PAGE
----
What was once a fledgling lesbian, gay, bisexual and transgender (LGBT) community in the Bangladeshi capital of Dhaka is now destroyed. In 2014 and 2015 the Bangladeshi gay scene was cautiously becoming more open. ‘Rainbow Rally’ pride parades were held and a gay magazine called Roopbaan was in print. But the LGBT community has since been scared back from the streets, and to be openly gay in Bangladesh is now life threatening.

Islam is on the rise in Bangladesh. The number of devout Muslim adherents in the country has grown over the past two decades with 90 per cent of the population now Muslim.

Intolerant and extremist forms of Islam are also on the rise. Bangladeshi Islamist and fundamentalist groups include international offshoots of the so-called Islamic State and al-Qaeda in the Indian Subcontinent, as well as home-grown organisations such as Ansar-al-Islam, Hizb ut-Tahrir, Islami Chhatra Shibir, Ansarullah Bangla Team, Hefazat-e-Islam, Harkat-ul-Jihad al-Islami and Jamaat-ul-Mujahideen.

This rise of political Islam in Bangladesh can largely be attributed to the opposition’s (and to a lesser degree the ruling party’s) use of religion as a political tool. The main opposition, the Bangladesh Nationalist Party (BNP), is a religiously inclined, right-of-centre party. The BNP is said to instigate religious intolerance and to ‘ride the Muslim bandwagon’ in order to gain and maintain support. Some of its political allies are indeed Islamist, like the Jamaat-e-Islami party (which is now barred from taking part in elections).

The ruling party, Awami League, is professedly secular. But behind its ‘war on terror’ and heavy clamp-down on militant Islamism (which it has also used to justify restrictions of civil and political rights), the Awami League has toned down its secularism and become more ‘Islam friendly’. In a Muslim-majority country with a strong Islamic revivalist movement, the Awami League is fearful of losing support by offending Islamic sentiments.

The ‘revival’ of Islamic fundamentalism and related political manoeuvres have had severe negative implications for human rights in Bangladesh. Machete-wielding radicals have slaughtered at least 50 people deemed to be ‘enemies of Islam’, including secular bloggers, academics, women rights activists, gay activists and innocent bystanders. The most publicised attack on foreigners took place in July 2016, when a gunmen raid on a cafe in Dhaka left 28 people dead.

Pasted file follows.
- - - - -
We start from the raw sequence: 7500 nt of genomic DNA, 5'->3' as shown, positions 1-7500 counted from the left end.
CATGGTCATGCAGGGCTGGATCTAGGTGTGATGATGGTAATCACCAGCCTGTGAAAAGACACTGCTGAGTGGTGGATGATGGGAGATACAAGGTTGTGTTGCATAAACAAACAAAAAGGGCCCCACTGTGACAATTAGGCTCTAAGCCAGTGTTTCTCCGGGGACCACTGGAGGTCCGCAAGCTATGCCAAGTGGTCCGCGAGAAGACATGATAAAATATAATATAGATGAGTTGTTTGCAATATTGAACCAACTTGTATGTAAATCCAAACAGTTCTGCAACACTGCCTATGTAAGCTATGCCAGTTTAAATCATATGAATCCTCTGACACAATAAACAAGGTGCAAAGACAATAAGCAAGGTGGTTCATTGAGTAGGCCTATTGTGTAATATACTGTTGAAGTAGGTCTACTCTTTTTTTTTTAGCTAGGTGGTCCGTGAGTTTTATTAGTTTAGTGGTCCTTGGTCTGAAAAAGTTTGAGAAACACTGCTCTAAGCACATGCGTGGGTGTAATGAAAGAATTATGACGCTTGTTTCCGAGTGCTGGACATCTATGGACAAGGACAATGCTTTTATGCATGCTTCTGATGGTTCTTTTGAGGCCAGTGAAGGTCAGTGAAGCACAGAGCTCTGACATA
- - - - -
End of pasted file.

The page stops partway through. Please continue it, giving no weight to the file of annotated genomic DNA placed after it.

Members of Bangladesh’s LGBT community regularly receive threatening messages via telephone, text and social media from various radical Islamist groups. Extremist groups like Basher Kella, Salauddiner Ghora and Hizb ut-Tahrir post extensively about the LGBT community online, calling on the people of Bangladesh to resist the ‘evil’ of LGBT.

In February 2015 Avijit Roy, a secular blogger and the author of a book on homosexuality in Bangla language, was murdered by Islamist extremists. The secular author and publisher Ahmedur Rashid Chowdhury (also known as Tutul) was critically injured in a similar attack in October 2015.

In 2016, the Bangladesh Olama League and Hefazat-e-Islam (both close to the ruling Awami League) and 13 other Islamist organisations put forward a 15-point list of demands to the government. Among the list are demands for the government to enact the blasphemy law and to take action under Section 377 of the Bangladeshi Code of Criminal Procedure (which bans ‘carnal intercourse against the order of nature’ with a maximum sentence of 10 years in prison) against named groups supporting LGBT rights.

Then, later in 2016, assailants allegedly linked to al-Qaeda in the Indian Subcontinent killed the founder of Bangladesh’s first and only LGBT-themed magazine RoopbaanXulhaz Mannan, and his friend Mahbub Rabbi Tonoy in Mannan’s home using machetes.

Extremist Islamist groups have successfully created an environment of fear in Bangladesh, and because of this fear most Bangladeshis do not publicly protest the killings.

The situation is exacerbated by a strong, pre-existing social stigma against homosexuality in Bangladesh. Same-sex sexual activity is illegal under the Bangladeshi criminal code, and although the law is not systematically applied and no cases have led to legal proceedings or convictions, there is significant harassment, public exposure and stigmatisation of homosexuals by the police and the media.

There are no anti-discrimination laws applicable to LGBT people in Bangladesh and instead of offering protection in the face of threats and murders the police have urged them to be ‘less provocative’.

The situation has forced non-governmental organisations in Bangladesh that advocate for LGBT rights to take a low profile. The non-registered and non-funded group Boys of Bangladesh has slipped even further off the radar. They no longer update their official website (only their Facebook), and their tweets are sent rarely and from outside of Bangladesh.

The internet has largely supplanted physical meeting places for Bangladesh’s LGBT community. There are no longer any ‘gay-friendly’ social meeting places like restaurants or bars in the capital, and individuals visiting known pick-up places risk becoming the targets of police harassment.

The situation for LGBT people in Bangladesh has taken a turn for the worse over the last two years. Repeated threats, killings, mass arrests and continuous police harassment have shattered Dhaka’s fledgling LGBT community. People are hiding behind closed doors or have fled into exile, and the situation is unlikely to improve for the foreseeable future.

This article was first published by East Asia Forum. Read the original here.


Inge Amundsen is a senior researcher with the Chr. Michelsen Institute, an independent development research institute based in Norway.

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